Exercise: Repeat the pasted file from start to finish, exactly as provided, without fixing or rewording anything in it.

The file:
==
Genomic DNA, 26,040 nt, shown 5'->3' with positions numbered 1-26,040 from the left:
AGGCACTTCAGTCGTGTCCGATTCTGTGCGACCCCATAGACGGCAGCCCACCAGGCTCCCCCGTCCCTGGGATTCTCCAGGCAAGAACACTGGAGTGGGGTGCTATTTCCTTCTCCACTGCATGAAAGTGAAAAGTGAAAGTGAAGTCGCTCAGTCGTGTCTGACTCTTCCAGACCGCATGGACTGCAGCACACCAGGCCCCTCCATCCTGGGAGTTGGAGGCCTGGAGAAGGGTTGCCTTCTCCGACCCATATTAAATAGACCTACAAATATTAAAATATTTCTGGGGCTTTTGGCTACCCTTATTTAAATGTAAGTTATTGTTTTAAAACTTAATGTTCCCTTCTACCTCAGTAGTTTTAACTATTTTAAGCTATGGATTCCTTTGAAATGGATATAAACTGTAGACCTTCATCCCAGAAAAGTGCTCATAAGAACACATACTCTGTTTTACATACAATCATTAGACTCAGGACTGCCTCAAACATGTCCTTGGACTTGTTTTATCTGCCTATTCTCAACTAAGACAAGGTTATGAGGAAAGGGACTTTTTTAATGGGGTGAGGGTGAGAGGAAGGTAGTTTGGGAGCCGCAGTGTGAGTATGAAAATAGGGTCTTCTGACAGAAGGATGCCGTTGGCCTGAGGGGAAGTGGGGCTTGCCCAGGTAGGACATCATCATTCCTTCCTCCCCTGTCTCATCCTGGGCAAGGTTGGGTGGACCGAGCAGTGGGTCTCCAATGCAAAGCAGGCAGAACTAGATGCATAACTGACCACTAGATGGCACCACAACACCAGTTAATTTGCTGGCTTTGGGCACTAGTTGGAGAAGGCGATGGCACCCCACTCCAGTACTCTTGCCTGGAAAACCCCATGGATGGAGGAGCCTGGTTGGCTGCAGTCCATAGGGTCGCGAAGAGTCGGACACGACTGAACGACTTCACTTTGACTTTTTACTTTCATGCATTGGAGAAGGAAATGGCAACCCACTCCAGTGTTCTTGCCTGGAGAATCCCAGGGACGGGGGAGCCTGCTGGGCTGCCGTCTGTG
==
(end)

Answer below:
Genomic DNA, 26,040 nt, shown 5'->3' with positions numbered 1-26,040 from the left:
AGGCACTTCAGTCGTGTCCGATTCTGTGCGACCCCATAGACGGCAGCCCACCAGGCTCCCCCGTCCCTGGGATTCTCCAGGCAAGAACACTGGAGTGGGGTGCTATTTCCTTCTCCACTGCATGAAAGTGAAAAGTGAAAGTGAAGTCGCTCAGTCGTGTCTGACTCTTCCAGACCGCATGGACTGCAGCACACCAGGCCCCTCCATCCTGGGAGTTGGAGGCCTGGAGAAGGGTTGCCTTCTCCGACCCATATTAAATAGACCTACAAATATTAAAATATTTCTGGGGCTTTTGGCTACCCTTATTTAAATGTAAGTTATTGTTTTAAAACTTAATGTTCCCTTCTACCTCAGTAGTTTTAACTATTTTAAGCTATGGATTCCTTTGAAATGGATATAAACTGTAGACCTTCATCCCAGAAAAGTGCTCATAAGAACACATACTCTGTTTTACATACAATCATTAGACTCAGGACTGCCTCAAACATGTCCTTGGACTTGTTTTATCTGCCTATTCTCAACTAAGACAAGGTTATGAGGAAAGGGACTTTTTTAATGGGGTGAGGGTGAGAGGAAGGTAGTTTGGGAGCCGCAGTGTGAGTATGAAAATAGGGTCTTCTGACAGAAGGATGCCGTTGGCCTGAGGGGAAGTGGGGCTTGCCCAGGTAGGACATCATCATTCCTTCCTCCCCTGTCTCATCCTGGGCAAGGTTGGGTGGACCGAGCAGTGGGTCTCCAATGCAAAGCAGGCAGAACTAGATGCATAACTGACCACTAGATGGCACCACAACACCAGTTAATTTGCTGGCTTTGGGCACTAGTTGGAGAAGGCGATGGCACCCCACTCCAGTACTCTTGCCTGGAAAACCCCATGGATGGAGGAGCCTGGTTGGCTGCAGTCCATAGGGTCGCGAAGAGTCGGACACGACTGAACGACTTCACTTTGACTTTTTACTTTCATGCATTGGAGAAGGAAATGGCAACCCACTCCAGTGTTCTTGCCTGGAGAATCCCAGGGACGGGGGAGCCTGCTGGGCTGCCGTCTGTG